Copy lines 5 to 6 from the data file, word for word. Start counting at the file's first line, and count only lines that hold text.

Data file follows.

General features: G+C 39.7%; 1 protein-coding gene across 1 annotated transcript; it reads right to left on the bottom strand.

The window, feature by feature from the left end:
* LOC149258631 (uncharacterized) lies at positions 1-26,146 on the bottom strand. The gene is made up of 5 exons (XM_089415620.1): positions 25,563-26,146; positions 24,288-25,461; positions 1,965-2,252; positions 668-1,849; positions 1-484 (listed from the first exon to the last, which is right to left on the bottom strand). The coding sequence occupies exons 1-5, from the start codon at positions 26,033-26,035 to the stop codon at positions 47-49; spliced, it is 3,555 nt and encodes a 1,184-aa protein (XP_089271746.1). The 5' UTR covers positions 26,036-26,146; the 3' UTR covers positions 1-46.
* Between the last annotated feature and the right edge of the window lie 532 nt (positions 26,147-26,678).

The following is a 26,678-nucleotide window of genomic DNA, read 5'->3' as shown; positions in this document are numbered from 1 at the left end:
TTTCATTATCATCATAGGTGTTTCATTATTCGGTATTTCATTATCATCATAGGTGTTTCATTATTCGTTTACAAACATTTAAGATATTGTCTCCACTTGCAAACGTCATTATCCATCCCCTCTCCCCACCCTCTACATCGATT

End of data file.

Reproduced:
The following is a 26,678-nucleotide window of genomic DNA, read 5'->3' as shown; positions in this document are numbered from 1 at the left end:
TTTCATTATCATCATAGGTGTTTCATTATTCGGTATTTCATTATCATCATAGGTGTTTCATTATTCGTTTACAAACATTTAAGATATTGTCTCCACTTGCAAACGTCATTATCCATCCCCTCTCCCCACCCTCTACATCGATT